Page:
During GIR's last visit in 2015, Canadian lawyers were preparing themselves for more aggressive enforcement of white-collar crime. While it hasn't exactly panned out like that, GIR set out to find what has changed in the past two years.
Canada should strongly consider introducing UWOs to tackle money laundering, but should also be aware of the problems that may arise in adopting the tool, Lincoln Caylor at Bennett Jones in Toronto argues.
A Canadian court has convicted UK national Shailesh Govindia and US national Robert Barra in connection with a failed scheme to bribe Air India officials.
Concealing bribery allegations against Israeli billionaire Dan Gertler has cost Glencore subsidiary Katanga Mining $22.5 million in a Canadian settlement that has ensnared the company’s CEO and a slew of former board members.
Canada’s BLG has added a team of international trade partners from Bennett Jones in a strategic move to bolster its trade and white-collar practice.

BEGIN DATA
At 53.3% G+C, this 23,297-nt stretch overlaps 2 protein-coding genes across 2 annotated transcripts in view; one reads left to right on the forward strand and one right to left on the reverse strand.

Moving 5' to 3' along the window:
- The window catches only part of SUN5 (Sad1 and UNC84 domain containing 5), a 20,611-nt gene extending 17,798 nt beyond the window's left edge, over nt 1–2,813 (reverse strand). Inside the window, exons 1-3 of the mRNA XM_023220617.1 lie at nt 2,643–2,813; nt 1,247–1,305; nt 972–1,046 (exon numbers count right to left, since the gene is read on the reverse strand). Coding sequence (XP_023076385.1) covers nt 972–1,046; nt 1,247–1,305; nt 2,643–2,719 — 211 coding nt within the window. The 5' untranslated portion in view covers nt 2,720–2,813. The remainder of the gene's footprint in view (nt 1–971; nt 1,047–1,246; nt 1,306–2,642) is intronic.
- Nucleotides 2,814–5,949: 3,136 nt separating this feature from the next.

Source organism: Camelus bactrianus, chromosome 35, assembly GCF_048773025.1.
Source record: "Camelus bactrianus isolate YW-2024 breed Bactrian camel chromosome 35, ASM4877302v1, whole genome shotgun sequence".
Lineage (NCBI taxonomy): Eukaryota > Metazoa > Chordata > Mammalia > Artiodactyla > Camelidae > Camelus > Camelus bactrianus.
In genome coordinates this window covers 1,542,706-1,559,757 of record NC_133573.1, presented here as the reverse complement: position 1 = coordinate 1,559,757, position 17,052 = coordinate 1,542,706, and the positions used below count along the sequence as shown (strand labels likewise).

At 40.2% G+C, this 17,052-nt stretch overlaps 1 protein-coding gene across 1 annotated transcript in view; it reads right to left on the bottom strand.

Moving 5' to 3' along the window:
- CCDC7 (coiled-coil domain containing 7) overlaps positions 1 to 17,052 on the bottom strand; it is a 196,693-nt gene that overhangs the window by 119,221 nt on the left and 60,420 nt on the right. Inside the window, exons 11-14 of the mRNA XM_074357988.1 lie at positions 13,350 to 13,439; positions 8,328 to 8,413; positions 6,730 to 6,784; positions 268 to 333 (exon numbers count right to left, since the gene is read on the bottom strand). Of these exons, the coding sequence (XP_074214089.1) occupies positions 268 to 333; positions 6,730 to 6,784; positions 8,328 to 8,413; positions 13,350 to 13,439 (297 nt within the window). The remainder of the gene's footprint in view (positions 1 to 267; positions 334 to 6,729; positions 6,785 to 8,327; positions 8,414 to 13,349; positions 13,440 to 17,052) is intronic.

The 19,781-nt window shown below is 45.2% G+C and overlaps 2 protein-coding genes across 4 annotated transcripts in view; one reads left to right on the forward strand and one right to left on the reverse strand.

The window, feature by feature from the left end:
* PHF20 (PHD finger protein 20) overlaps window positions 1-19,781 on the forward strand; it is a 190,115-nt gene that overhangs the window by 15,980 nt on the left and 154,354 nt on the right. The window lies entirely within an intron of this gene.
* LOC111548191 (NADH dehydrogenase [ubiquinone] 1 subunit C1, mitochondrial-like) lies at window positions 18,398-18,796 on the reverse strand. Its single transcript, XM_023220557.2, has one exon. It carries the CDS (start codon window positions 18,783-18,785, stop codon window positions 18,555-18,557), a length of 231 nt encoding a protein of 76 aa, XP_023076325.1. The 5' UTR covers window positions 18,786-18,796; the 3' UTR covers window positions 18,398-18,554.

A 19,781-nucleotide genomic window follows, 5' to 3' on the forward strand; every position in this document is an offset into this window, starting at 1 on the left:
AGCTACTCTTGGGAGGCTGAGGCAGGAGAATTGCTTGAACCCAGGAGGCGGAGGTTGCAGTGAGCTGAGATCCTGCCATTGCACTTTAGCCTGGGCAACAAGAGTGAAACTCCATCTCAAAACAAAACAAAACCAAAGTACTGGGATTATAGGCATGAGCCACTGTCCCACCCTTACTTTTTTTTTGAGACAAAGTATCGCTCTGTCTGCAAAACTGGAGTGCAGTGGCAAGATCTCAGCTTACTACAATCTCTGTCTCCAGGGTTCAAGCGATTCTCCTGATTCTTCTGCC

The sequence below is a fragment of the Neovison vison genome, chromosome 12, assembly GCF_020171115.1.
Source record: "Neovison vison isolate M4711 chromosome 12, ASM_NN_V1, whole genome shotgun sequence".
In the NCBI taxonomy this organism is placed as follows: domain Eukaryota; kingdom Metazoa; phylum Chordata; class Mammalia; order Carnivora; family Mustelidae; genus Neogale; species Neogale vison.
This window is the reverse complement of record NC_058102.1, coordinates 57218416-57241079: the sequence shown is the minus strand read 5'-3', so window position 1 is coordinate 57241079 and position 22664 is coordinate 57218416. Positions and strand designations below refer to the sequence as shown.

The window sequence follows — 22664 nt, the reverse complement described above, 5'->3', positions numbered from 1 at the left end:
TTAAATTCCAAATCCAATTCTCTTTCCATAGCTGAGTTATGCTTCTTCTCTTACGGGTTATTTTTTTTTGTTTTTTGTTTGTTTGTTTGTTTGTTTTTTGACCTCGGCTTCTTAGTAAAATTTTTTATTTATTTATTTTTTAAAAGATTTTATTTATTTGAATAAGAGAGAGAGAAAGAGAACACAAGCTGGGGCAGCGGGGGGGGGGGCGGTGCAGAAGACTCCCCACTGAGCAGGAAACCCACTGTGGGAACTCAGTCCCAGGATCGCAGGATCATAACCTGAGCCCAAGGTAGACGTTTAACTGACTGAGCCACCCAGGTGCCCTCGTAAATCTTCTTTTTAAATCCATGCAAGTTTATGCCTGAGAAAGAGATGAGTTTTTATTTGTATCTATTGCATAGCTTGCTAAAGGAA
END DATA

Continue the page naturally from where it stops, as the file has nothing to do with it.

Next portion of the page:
In May, GIR travelled to Canada - with stops in Toronto, Montreal and Ottawa - for the first time since 2015. Here we present the best investigations firms and individual practitioners in the local market.
Lincoln Caylor of Bennett Jones in Toronto looks at how the Canadian government should balance the desire for transparency in corporate beneficial ownership and the consequent concerns over privacy.
Oil and gas company Niko Resources will not have to disclose findings from its internal investigation into corruption allegations after a World Bank arbitration panel held that the documents are covered by legal privilege in Canada.
Denis Desnoyers, the head of criminal operations for the National Division at the RCMP, discusses processes to resolve blanket privilege claims, interactions between RCMP investigators and Canada’s prosecutorial body, and how the police may act to help limit costs for companies under investigation.
A recent Canadian appeals court’s decision to uphold the conviction of a former Cryptometrics Canada agent has given the country’s enforcement record a much-needed boost, according to lawyers.
An official at Canada's Competition Bureau on 16 June outlined major planned changes to its immunity and leniency programmes, in an effort to secure crucial information faster and convince more companies to come forward with information about antitrust crimes